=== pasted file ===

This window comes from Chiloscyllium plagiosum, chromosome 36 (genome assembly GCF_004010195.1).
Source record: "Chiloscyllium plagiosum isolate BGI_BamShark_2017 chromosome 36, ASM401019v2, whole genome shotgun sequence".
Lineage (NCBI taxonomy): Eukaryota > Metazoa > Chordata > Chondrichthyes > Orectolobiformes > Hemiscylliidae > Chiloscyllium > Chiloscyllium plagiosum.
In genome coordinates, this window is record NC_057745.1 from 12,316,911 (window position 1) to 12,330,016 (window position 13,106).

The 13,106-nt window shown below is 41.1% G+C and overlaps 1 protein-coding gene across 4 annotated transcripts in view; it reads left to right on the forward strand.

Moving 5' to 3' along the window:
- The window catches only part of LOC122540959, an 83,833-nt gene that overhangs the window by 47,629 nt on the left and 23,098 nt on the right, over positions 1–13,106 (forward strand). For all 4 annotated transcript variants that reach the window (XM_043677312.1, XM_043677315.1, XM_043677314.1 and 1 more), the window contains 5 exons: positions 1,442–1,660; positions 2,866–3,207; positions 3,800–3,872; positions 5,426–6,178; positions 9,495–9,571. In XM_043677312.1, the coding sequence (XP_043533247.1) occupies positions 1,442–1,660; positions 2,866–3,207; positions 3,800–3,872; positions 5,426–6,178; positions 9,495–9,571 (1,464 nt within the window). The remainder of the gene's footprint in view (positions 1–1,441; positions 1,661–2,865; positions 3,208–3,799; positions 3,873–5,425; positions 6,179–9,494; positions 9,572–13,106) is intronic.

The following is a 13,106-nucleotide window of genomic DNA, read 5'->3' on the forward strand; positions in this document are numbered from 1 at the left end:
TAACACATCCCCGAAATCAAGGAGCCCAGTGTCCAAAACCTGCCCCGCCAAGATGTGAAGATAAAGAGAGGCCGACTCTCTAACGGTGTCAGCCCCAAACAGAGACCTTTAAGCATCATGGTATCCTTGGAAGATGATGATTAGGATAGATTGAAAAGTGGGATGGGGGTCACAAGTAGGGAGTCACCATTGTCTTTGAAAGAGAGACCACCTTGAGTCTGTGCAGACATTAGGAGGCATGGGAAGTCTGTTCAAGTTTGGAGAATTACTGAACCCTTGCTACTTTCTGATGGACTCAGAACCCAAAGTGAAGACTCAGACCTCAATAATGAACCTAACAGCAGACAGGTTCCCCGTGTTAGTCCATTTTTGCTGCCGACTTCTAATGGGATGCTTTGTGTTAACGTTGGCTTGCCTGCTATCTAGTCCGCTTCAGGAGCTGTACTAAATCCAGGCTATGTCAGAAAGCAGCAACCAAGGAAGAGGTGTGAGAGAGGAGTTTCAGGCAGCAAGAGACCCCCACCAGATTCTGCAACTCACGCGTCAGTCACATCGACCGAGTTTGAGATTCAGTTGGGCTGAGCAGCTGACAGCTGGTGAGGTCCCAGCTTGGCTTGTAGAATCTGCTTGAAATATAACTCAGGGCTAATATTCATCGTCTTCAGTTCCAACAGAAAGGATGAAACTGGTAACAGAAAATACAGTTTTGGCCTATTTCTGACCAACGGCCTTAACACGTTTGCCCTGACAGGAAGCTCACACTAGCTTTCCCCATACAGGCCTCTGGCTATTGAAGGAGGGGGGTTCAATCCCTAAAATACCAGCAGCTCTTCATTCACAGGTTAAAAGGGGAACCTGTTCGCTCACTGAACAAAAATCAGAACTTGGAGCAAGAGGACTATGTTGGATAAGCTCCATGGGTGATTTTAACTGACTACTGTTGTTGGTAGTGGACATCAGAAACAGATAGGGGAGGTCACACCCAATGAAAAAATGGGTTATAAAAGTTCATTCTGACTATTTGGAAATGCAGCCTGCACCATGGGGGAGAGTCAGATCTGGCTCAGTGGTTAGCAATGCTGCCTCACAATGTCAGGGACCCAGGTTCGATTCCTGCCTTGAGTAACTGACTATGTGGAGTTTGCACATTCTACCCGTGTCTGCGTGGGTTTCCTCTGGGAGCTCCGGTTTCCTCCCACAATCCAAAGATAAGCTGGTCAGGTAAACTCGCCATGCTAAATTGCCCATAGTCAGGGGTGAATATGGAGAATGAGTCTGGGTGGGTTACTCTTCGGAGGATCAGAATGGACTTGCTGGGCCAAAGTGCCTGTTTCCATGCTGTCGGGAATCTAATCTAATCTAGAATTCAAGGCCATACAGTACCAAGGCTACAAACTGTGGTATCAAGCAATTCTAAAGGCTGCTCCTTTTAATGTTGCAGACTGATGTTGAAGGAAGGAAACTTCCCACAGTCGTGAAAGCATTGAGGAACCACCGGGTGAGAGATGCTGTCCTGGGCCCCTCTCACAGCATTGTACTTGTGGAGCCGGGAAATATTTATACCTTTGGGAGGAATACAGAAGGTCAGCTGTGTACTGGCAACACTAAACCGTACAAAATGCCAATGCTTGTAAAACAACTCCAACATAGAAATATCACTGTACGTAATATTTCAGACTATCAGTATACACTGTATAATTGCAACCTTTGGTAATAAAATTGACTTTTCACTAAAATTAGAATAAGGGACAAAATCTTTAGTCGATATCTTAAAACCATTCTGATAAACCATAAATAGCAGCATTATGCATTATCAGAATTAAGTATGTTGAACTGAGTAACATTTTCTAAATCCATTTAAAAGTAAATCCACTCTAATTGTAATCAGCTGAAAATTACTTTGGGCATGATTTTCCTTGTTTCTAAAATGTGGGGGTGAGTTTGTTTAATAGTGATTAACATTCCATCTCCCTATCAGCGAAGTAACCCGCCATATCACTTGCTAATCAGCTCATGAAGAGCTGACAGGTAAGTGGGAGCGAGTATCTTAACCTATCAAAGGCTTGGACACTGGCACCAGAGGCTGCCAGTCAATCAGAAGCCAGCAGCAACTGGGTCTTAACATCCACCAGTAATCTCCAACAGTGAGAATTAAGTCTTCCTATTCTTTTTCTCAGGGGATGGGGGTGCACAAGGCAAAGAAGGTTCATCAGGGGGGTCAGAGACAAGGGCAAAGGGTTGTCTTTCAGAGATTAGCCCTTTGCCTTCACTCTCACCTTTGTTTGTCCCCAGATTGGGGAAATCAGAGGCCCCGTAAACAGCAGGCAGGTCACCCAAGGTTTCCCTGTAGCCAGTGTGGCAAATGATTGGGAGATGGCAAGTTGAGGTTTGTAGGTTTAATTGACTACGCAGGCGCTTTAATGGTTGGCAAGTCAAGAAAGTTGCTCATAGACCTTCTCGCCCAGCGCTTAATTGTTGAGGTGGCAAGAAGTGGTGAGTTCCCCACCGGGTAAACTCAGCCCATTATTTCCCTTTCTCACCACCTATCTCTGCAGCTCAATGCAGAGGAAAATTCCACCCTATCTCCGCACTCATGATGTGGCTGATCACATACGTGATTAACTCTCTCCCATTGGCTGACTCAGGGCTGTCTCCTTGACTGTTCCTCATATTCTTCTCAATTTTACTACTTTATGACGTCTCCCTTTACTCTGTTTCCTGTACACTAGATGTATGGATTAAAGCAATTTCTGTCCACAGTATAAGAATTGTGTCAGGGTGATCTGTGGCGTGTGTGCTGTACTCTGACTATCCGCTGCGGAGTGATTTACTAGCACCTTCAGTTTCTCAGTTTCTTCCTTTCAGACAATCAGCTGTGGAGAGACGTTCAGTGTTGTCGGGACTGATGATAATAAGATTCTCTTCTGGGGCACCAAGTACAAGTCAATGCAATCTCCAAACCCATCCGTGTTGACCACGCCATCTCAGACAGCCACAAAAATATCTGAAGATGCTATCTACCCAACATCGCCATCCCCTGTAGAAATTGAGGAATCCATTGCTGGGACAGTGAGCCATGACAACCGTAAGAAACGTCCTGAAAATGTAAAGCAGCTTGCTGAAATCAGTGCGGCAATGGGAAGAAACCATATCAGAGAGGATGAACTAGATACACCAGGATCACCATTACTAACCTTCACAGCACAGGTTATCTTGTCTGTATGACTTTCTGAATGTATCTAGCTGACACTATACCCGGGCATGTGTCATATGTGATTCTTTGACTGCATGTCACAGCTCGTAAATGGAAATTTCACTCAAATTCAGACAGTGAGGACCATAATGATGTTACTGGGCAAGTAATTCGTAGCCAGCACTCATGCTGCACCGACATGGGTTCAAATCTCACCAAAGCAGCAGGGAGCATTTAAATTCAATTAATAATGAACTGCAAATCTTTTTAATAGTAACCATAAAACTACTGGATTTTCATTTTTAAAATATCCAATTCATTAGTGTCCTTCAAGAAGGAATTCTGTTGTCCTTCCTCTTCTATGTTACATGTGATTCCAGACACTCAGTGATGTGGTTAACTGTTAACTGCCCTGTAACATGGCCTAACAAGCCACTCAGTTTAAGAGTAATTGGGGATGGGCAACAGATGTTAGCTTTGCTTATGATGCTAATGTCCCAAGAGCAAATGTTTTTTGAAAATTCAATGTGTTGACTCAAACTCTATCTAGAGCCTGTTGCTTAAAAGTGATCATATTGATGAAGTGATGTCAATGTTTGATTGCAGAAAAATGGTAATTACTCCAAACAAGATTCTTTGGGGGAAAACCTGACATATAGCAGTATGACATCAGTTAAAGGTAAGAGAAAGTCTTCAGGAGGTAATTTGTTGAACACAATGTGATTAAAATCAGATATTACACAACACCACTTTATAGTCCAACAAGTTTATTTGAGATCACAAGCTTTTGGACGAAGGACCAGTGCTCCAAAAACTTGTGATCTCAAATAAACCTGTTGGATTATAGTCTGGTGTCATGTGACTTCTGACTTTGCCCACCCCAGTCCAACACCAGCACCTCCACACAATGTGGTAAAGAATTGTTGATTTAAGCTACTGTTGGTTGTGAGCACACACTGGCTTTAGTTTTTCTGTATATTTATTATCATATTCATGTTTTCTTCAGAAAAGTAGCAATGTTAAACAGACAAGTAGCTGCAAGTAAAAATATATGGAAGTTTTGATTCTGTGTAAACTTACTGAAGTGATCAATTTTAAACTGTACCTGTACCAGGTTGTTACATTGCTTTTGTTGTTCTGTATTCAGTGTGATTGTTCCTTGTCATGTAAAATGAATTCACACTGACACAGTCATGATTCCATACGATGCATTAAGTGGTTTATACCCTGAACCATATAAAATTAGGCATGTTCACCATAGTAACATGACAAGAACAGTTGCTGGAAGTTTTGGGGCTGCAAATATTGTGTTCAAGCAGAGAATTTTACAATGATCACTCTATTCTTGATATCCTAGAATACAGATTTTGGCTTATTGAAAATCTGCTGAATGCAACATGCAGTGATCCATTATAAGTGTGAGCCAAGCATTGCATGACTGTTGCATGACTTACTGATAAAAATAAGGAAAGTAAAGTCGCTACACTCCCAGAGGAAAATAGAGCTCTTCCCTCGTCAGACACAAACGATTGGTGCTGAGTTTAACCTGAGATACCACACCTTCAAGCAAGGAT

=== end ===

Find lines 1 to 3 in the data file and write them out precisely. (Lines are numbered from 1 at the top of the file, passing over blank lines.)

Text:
This window comes from Chiloscyllium plagiosum, chromosome 36 (genome assembly GCF_004010195.1).
Source record: "Chiloscyllium plagiosum isolate BGI_BamShark_2017 chromosome 36, ASM401019v2, whole genome shotgun sequence".
Lineage (NCBI taxonomy): Eukaryota > Metazoa > Chordata > Chondrichthyes > Orectolobiformes > Hemiscylliidae > Chiloscyllium > Chiloscyllium plagiosum.